[C]onditional use permits are appropriate for “certain uses, considered by the local legislative body to be essential or desirable for the welfare of the community …, but not at every or any location … or without conditions being imposed ….”  Thus, those uses subject to a conditional use permit are necessary to the community, but because they often represent uses that may be problematic, their development is best governed more closely rather than as of right.  (Citation omitted.)

15      In contrast, across-the-board restrictions, as the name indicates, apply to all uses of a particular type, regardless of the particular location or the specifics of the project.  These restrictions therefore require the governing body to make a policy decision that the regulations are necessary for every system.  Legislative and administrative bodies generally make these policy decisions by relying on legislative facts found through the legislative process.  See State v. Flood, 195 Wis. 2d 515, 531, 536 N.W.2d 458 (Ct. App. 1995).  These facts are usually general and have significance broader than the particular dispute before the court.  2 Richard J. Pierce, Jr., Administrative Law Treatise § 10.5, at 736 (4th ed. 2002). 

16      At oral argument, Calumet County agreed that its ordinance was the product of legislative facts.  The legislative facts it “found” were that the restrictions in its ordinance are always needed to preserve or protect the public health or safety in all situations, do not significantly increase the cost or significantly decrease the efficiency of any wind system at any time, at any place, in any circumstance, or that an alternative system of comparable cost and efficiency will always, ipso facto, be available.  In other words, the County has decided that its restrictions will never conflict with Wis. Stat. § 66.0401, no matter what system they are applied to.  And, in the rare instance that a landowner thinks the ordinance does violate § 66.0401, the County posits that the landowner has the burden of contesting the application of the ordinance based on the facts of that situation.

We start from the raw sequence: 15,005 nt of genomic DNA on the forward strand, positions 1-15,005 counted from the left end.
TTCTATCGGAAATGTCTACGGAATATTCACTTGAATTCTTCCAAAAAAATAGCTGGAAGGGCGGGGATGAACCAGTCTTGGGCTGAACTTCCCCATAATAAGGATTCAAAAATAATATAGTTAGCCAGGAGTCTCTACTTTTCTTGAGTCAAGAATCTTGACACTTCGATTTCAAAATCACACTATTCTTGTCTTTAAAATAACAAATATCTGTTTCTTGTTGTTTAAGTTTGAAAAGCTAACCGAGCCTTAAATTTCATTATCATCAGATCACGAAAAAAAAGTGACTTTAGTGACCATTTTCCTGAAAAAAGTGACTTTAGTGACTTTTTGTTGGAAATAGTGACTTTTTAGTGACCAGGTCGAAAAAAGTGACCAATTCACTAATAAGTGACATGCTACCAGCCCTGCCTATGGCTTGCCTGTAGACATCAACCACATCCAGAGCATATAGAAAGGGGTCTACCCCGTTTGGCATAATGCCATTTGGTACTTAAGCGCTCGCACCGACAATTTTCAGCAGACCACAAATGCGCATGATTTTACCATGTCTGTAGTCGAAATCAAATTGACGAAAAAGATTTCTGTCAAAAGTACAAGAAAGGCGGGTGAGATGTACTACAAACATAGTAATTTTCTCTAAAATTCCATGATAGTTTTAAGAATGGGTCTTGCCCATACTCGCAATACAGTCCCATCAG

17      The County asserts that Wis. Stat. § 66.0401 permits this approach because the legislature delegated the authority to political subdivisions to make policy decisions within the three conditions.  And, it contends, so long as the policy decision is related to those conditions, the legislature does not dictate the processes political subdivisions may use to restrict wind energy systems.  Taking the County’s argument to its fullest, we interpret this argument as saying that the County may as a matter of local policy disfavor wind energy systems, even severely restrict them, so long as the policy is tied to one of the three conditions in § 66.0401(1).  This argument requires us to read the statutes to say that the legislature actually authorized localities to make their own policy regarding alternative energy systems.